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Sinus and Tooth Pain - How Are These Two Connected?

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Toothache is never good news. Let's face it, nobody likes it and it is just one more inconvenience we have to face eventually. And while most of the toothaches are caused by poor oral hygiene and unlucky coincidence, there are cases where you can experience sinus tooth pain.

Oftentimes an unexplained tooth pain is related to sinus infection toothache, usually caused by bacteria and allergies.
After all, sinuses are located behind our nose and cheekbones, just above our upper jaw, so no wonder there is a connection between toothache and sinus infections.

In this blog post, we'll try to cover the link between sinus infection tooth pain and regular toothache, when it is caused by dental issues, and when by sinus infections. Also, we'll give you some useful advice on sinus toothache treatment and when is the time to see your doctor.

What Is a Sinus Infection

To answer this question properly, let's talk about sinus anatomy in general.
The sinuses are four pairs of air-filled cavities located in the facial bones close to your eyes, just behind your cheekbones. Their main role is that moisten, warm, and filter the air in your nasal cavity. They also create mucus, which oozes into your nose, keeping it clean. If these areas filled with air become blocked by a liquid, there is a strong possibility of a sinus infection (sinusitis).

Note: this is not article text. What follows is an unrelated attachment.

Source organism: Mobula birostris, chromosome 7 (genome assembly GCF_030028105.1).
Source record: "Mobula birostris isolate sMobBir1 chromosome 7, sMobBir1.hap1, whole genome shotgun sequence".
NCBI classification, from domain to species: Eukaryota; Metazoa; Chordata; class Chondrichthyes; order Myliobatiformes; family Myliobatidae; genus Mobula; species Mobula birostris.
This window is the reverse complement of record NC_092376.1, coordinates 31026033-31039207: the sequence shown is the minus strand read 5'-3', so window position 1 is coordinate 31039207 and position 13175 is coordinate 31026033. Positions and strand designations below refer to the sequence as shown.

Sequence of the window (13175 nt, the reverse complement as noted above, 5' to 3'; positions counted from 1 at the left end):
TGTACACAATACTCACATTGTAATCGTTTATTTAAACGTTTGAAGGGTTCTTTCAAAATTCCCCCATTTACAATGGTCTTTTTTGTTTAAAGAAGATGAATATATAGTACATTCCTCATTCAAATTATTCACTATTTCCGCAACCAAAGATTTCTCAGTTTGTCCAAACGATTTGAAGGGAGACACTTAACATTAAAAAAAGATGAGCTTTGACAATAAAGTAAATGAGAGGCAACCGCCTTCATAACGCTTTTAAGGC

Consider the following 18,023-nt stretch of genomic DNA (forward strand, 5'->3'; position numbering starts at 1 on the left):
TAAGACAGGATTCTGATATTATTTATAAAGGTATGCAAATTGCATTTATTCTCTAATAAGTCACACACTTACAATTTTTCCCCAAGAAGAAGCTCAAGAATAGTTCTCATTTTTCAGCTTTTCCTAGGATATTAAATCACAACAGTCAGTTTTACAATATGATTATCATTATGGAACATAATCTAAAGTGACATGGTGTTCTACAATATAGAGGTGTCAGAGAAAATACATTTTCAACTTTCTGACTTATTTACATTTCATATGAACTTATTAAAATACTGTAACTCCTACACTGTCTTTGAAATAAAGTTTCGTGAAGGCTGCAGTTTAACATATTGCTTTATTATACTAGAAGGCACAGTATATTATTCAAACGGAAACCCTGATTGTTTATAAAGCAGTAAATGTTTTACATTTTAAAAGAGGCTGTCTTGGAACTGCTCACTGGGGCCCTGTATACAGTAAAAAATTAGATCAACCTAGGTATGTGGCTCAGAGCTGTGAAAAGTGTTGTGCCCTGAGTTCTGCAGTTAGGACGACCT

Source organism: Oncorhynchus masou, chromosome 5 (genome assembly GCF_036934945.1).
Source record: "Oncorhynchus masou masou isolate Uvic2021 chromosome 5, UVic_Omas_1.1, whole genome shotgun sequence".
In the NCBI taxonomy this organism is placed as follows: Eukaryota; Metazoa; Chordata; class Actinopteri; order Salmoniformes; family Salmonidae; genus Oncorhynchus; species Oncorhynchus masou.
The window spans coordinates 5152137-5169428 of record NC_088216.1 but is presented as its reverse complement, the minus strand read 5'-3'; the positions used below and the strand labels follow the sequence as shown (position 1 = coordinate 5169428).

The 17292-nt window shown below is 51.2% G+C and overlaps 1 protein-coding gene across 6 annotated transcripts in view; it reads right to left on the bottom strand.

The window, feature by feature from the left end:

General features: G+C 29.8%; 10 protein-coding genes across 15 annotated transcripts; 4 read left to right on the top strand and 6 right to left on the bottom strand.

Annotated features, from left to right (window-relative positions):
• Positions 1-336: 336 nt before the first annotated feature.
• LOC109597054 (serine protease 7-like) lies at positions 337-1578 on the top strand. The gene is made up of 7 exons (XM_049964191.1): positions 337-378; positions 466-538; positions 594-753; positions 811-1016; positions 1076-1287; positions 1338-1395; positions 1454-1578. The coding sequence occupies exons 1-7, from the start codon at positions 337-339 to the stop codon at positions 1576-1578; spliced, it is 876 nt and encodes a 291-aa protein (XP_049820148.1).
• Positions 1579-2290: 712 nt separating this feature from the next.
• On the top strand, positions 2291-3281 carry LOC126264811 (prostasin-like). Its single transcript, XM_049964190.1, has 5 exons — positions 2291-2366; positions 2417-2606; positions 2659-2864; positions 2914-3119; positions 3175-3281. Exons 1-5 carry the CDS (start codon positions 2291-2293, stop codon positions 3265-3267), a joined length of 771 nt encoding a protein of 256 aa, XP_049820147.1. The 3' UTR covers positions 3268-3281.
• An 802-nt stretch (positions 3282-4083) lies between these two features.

In most cases of sinusitis, the tissue that is covering the sinuses becomes swollen and inflamed. The most common symptom of sinusitis is a toothache. This pain is usually caused by drainage from a sinus infection and pressure onto your nasal cavity. Sometimes, this pain can be confused with other issues like gum disease, impacted wisdom tooth, and even tooth decay.
You can feel the pain in your upper rear teeth because they are closest to your sinuses. Oftentimes this pain and discomfort can spread to your lower teeth as well.

sinus tooth pain symptoms

Symptoms of Sinus Infections

As we mentioned, pain is among the most common symptoms of sinus infection. The pressure in your nasal cavity caused by a sinus infection and mucus drainage can be rather annoying and can lead to serious headaches. The pain is concentrated around your nose, forehead, between your eyes, and in your upper jaws and teeth.